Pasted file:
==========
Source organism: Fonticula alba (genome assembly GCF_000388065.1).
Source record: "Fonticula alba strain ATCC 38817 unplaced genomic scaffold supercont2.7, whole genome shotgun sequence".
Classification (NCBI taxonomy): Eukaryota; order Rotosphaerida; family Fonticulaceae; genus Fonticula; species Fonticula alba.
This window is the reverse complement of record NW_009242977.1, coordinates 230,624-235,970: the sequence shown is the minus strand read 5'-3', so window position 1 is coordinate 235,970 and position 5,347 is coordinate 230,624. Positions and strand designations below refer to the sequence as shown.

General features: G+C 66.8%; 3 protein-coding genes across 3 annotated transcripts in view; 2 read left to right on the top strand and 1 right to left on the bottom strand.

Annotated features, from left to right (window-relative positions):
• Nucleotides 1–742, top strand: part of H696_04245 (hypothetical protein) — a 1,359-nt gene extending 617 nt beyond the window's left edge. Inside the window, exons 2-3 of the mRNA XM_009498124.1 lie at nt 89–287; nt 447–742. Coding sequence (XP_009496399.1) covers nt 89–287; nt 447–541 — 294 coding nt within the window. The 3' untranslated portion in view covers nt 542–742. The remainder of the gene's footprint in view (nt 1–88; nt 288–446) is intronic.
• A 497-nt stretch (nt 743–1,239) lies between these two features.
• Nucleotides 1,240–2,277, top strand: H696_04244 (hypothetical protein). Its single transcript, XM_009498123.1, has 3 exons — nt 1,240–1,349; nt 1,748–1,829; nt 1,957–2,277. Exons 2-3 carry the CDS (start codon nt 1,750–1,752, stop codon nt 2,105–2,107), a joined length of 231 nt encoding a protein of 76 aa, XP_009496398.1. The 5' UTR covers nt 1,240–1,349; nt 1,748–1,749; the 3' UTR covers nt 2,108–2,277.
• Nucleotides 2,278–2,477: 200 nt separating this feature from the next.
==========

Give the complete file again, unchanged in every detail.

Source organism: Fonticula alba (genome assembly GCF_000388065.1).
Source record: "Fonticula alba strain ATCC 38817 unplaced genomic scaffold supercont2.7, whole genome shotgun sequence".
Classification (NCBI taxonomy): Eukaryota; order Rotosphaerida; family Fonticulaceae; genus Fonticula; species Fonticula alba.
This window is the reverse complement of record NW_009242977.1, coordinates 230,624-235,970: the sequence shown is the minus strand read 5'-3', so window position 1 is coordinate 235,970 and position 5,347 is coordinate 230,624. Positions and strand designations below refer to the sequence as shown.

General features: G+C 66.8%; 3 protein-coding genes across 3 annotated transcripts in view; 2 read left to right on the top strand and 1 right to left on the bottom strand.

Annotated features, from left to right (window-relative positions):
• Nucleotides 1–742, top strand: part of H696_04245 (hypothetical protein) — a 1,359-nt gene extending 617 nt beyond the window's left edge. Inside the window, exons 2-3 of the mRNA XM_009498124.1 lie at nt 89–287; nt 447–742. Coding sequence (XP_009496399.1) covers nt 89–287; nt 447–541 — 294 coding nt within the window. The 3' untranslated portion in view covers nt 542–742. The remainder of the gene's footprint in view (nt 1–88; nt 288–446) is intronic.
• A 497-nt stretch (nt 743–1,239) lies between these two features.
• Nucleotides 1,240–2,277, top strand: H696_04244 (hypothetical protein). Its single transcript, XM_009498123.1, has 3 exons — nt 1,240–1,349; nt 1,748–1,829; nt 1,957–2,277. Exons 2-3 carry the CDS (start codon nt 1,750–1,752, stop codon nt 2,105–2,107), a joined length of 231 nt encoding a protein of 76 aa, XP_009496398.1. The 5' UTR covers nt 1,240–1,349; nt 1,748–1,749; the 3' UTR covers nt 2,108–2,277.
• Nucleotides 2,278–2,477: 200 nt separating this feature from the next.